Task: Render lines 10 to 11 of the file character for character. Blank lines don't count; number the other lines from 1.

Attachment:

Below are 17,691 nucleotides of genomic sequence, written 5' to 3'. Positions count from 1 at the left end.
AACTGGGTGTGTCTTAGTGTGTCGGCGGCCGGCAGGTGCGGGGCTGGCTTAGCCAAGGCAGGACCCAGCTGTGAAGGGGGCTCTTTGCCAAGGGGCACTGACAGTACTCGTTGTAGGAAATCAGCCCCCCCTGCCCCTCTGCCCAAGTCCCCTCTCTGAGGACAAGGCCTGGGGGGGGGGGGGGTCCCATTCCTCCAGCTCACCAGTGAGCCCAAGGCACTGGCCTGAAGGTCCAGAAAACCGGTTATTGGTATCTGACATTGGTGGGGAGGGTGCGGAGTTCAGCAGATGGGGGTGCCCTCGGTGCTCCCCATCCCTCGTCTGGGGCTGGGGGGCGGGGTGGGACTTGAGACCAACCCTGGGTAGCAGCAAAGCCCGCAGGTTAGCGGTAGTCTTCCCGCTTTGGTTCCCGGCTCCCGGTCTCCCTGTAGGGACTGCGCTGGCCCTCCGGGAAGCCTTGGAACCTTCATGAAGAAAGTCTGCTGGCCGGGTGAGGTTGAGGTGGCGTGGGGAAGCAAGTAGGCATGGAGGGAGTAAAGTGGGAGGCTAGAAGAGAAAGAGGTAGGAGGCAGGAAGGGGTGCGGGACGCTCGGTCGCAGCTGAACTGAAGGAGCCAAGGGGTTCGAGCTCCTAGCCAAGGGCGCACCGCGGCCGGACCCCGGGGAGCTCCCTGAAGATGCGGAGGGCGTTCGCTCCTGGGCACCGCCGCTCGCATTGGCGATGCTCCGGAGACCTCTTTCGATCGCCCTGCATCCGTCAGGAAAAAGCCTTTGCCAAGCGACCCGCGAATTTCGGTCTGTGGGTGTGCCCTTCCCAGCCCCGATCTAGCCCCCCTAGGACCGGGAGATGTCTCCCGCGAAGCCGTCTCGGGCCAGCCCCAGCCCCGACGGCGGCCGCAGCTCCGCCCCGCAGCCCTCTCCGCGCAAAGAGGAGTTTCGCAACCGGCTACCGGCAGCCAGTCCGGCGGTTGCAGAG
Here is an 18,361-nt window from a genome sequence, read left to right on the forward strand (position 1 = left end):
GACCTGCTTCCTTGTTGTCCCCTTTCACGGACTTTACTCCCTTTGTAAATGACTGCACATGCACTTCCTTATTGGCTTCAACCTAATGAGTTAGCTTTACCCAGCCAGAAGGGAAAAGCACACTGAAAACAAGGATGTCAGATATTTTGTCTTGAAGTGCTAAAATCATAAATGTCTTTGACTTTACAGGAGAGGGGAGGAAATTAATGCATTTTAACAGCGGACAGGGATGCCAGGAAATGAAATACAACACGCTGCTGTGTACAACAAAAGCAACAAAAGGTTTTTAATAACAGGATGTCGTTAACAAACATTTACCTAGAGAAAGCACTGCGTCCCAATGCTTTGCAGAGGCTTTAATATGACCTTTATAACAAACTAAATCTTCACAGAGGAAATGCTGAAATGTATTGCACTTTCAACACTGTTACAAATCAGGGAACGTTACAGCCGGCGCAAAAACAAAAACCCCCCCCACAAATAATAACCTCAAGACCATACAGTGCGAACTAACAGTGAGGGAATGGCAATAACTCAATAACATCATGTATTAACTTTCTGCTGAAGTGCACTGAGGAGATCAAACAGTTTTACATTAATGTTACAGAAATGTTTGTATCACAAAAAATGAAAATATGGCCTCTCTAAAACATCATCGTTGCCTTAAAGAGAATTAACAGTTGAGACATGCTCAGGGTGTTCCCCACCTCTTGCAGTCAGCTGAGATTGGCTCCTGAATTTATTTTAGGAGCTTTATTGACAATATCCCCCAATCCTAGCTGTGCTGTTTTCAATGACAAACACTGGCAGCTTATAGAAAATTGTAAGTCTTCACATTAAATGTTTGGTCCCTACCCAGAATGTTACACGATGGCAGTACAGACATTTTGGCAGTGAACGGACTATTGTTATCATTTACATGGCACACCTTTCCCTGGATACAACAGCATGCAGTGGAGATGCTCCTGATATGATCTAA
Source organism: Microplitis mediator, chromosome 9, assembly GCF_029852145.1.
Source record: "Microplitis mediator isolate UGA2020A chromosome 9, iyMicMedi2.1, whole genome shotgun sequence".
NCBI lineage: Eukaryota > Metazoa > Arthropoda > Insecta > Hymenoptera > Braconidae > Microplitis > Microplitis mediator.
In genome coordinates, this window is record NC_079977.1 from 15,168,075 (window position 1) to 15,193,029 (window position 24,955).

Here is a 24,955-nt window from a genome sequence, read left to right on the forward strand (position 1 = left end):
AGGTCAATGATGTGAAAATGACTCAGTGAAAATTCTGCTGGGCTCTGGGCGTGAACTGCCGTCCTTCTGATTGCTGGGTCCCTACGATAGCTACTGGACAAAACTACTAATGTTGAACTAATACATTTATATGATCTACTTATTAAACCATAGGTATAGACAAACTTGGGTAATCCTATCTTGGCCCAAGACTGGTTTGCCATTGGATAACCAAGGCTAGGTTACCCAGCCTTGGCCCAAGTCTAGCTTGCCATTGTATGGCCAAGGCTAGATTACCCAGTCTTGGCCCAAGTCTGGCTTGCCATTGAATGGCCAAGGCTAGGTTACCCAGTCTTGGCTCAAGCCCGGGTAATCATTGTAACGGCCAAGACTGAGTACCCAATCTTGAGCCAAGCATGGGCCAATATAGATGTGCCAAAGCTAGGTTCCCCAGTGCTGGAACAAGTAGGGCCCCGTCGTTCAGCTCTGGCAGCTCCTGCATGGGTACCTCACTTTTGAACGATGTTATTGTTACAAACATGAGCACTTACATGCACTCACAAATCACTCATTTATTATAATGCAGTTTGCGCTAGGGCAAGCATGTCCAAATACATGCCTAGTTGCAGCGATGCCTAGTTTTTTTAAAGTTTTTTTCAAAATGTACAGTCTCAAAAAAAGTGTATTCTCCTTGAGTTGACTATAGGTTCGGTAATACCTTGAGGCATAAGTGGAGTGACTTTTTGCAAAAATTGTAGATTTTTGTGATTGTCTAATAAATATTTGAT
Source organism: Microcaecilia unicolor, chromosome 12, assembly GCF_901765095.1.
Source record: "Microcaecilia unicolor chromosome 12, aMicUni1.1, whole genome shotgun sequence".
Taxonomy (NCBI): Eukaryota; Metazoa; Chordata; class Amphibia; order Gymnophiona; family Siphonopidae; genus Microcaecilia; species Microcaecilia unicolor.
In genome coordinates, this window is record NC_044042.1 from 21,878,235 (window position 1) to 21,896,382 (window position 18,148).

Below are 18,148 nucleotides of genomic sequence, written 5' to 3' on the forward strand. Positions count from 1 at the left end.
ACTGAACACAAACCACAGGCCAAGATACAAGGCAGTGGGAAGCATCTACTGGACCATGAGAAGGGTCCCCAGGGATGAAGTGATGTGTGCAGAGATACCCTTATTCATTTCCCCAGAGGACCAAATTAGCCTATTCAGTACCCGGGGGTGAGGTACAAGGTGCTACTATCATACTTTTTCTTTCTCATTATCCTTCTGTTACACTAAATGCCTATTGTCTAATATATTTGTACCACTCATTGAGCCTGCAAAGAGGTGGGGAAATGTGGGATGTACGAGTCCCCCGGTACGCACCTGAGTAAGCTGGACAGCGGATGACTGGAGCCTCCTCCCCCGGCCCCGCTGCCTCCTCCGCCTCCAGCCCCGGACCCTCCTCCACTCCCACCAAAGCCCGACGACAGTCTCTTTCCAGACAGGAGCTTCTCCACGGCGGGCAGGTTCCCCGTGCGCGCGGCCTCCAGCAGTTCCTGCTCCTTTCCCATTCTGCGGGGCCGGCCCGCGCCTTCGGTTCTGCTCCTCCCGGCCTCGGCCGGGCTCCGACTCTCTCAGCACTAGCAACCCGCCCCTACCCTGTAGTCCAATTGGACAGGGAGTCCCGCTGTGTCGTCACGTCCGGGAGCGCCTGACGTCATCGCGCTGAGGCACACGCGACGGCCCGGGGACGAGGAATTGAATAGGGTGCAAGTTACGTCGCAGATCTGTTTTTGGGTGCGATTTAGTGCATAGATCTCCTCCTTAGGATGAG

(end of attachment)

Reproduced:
AGGTCAATGATGTGAAAATGACTCAGTGAAAATTCTGCTGGGCTCTGGGCGTGAACTGCCGTCCTTCTGATTGCTGGGTCCCTACGATAGCTACTGGACAAAACTACTAATGTTGAACTAATACATTTATATGATCTACTTATTAAACCATAGGTATAGACAAACTTGGGTAATCCTATCTTGGCCCAAGACTGGTTTGCCATTGGATAACCAAGGCTAGGTTACCCAGCCTTGGCCCAAGTCTAGCTTGCCATTGTATGGCCAAGGCTAGATTACCCAGTCTTGGCCCAAGTCTGGCTTGCCATTGAATGGCCAAGGCTAGGTTACCCAGTCTTGGCTCAAGCCCGGGTAATCATTGTAACGGCCAAGACTGAGTACCCAATCTTGAGCCAAGCATGGGCCAATATAGATGTGCCAAAGCTAGGTTCCCCAGTGCTGGAACAAGTAGGGCCCCGTCGTTCAGCTCTGGCAGCTCCTGCATGGGTACCTCACTTTTGAACGATGTTATTGTTACAAACATGAGCACTTACATGCACTCACAAATCACTCATTTATTATAATGCAGTTTGCGCTAGGGCAAGCATGTCCAAATACATGCCTAGTTGCAGCGATGCCTAGTTTTTTTAAAGTTTTTTTCAAAATGTACAGTCTCAAAAAAAGTGTATTCTCCTTGAGTTGACTATAGGTTCGGTAATACCTTGAGGCATAAGTGGAGTGACTTTTTGCAAAAATTGTAGATTTTTGTGATTGTCTAATAAATATTTGAT
Source organism: Microcaecilia unicolor, chromosome 12, assembly GCF_901765095.1.